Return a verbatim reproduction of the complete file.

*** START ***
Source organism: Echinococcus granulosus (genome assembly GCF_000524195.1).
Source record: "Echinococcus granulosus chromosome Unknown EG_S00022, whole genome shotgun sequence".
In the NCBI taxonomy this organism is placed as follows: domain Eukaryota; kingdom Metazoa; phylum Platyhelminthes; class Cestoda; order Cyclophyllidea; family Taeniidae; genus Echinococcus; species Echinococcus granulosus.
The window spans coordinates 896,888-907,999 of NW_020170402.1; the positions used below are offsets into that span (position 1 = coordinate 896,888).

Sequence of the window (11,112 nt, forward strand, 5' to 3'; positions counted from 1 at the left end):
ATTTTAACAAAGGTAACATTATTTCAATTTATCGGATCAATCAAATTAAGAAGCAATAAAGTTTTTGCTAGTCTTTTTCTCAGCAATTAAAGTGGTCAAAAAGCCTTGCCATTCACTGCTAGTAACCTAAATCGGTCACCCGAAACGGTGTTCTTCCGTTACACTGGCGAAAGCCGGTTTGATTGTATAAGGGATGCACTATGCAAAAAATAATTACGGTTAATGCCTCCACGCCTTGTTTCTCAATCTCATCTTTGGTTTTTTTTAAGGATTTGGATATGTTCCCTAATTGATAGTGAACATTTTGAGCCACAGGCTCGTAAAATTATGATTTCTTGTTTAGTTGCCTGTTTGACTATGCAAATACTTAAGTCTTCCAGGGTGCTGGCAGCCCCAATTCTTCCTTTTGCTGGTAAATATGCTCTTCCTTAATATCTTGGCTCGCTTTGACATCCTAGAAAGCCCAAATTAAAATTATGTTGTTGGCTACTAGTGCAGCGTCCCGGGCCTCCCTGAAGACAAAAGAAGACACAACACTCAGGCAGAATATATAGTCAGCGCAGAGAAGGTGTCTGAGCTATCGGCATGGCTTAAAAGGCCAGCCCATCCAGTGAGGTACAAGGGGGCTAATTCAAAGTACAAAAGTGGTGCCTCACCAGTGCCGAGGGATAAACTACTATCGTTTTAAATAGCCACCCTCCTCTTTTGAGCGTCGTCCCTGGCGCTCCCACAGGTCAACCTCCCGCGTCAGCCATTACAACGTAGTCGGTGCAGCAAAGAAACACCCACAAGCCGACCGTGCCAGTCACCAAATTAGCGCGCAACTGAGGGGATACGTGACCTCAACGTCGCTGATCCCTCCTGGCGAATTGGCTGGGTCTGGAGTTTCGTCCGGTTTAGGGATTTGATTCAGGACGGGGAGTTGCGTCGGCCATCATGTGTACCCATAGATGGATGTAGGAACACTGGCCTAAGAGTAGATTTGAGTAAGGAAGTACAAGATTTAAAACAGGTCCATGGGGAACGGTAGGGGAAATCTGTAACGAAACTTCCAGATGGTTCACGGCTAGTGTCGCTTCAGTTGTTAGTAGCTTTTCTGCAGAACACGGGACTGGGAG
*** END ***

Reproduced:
Source organism: Echinococcus granulosus (genome assembly GCF_000524195.1).
Source record: "Echinococcus granulosus chromosome Unknown EG_S00022, whole genome shotgun sequence".
In the NCBI taxonomy this organism is placed as follows: domain Eukaryota; kingdom Metazoa; phylum Platyhelminthes; class Cestoda; order Cyclophyllidea; family Taeniidae; genus Echinococcus; species Echinococcus granulosus.
The window spans coordinates 896,888-907,999 of NW_020170402.1; the positions used below are offsets into that span (position 1 = coordinate 896,888).

Sequence of the window (11,112 nt, forward strand, 5' to 3'; positions counted from 1 at the left end):
ATTTTAACAAAGGTAACATTATTTCAATTTATCGGATCAATCAAATTAAGAAGCAATAAAGTTTTTGCTAGTCTTTTTCTCAGCAATTAAAGTGGTCAAAAAGCCTTGCCATTCACTGCTAGTAACCTAAATCGGTCACCCGAAACGGTGTTCTTCCGTTACACTGGCGAAAGCCGGTTTGATTGTATAAGGGATGCACTATGCAAAAAATAATTACGGTTAATGCCTCCACGCCTTGTTTCTCAATCTCATCTTTGGTTTTTTTTAAGGATTTGGATATGTTCCCTAATTGATAGTGAACATTTTGAGCCACAGGCTCGTAAAATTATGATTTCTTGTTTAGTTGCCTGTTTGACTATGCAAATACTTAAGTCTTCCAGGGTGCTGGCAGCCCCAATTCTTCCTTTTGCTGGTAAATATGCTCTTCCTTAATATCTTGGCTCGCTTTGACATCCTAGAAAGCCCAAATTAAAATTATGTTGTTGGCTACTAGTGCAGCGTCCCGGGCCTCCCTGAAGACAAAAGAAGACACAACACTCAGGCAGAATATATAGTCAGCGCAGAGAAGGTGTCTGAGCTATCGGCATGGCTTAAAAGGCCAGCCCATCCAGTGAGGTACAAGGGGGCTAATTCAAAGTACAAAAGTGGTGCCTCACCAGTGCCGAGGGATAAACTACTATCGTTTTAAATAGCCACCCTCCTCTTTTGAGCGTCGTCCCTGGCGCTCCCACAGGTCAACCTCCCGCGTCAGCCATTACAACGTAGTCGGTGCAGCAAAGAAACACCCACAAGCCGACCGTGCCAGTCACCAAATTAGCGCGCAACTGAGGGGATACGTGACCTCAACGTCGCTGATCCCTCCTGGCGAATTGGCTGGGTCTGGAGTTTCGTCCGGTTTAGGGATTTGATTCAGGACGGGGAGTTGCGTCGGCCATCATGTGTACCCATAGATGGATGTAGGAACACTGGCCTAAGAGTAGATTTGAGTAAGGAAGTACAAGATTTAAAACAGGTCCATGGGGAACGGTAGGGGAAATCTGTAACGAAACTTCCAGATGGTTCACGGCTAGTGTCGCTTCAGTTGTTAGTAGCTTTTCTGCAGAACACGGGACTGGGAG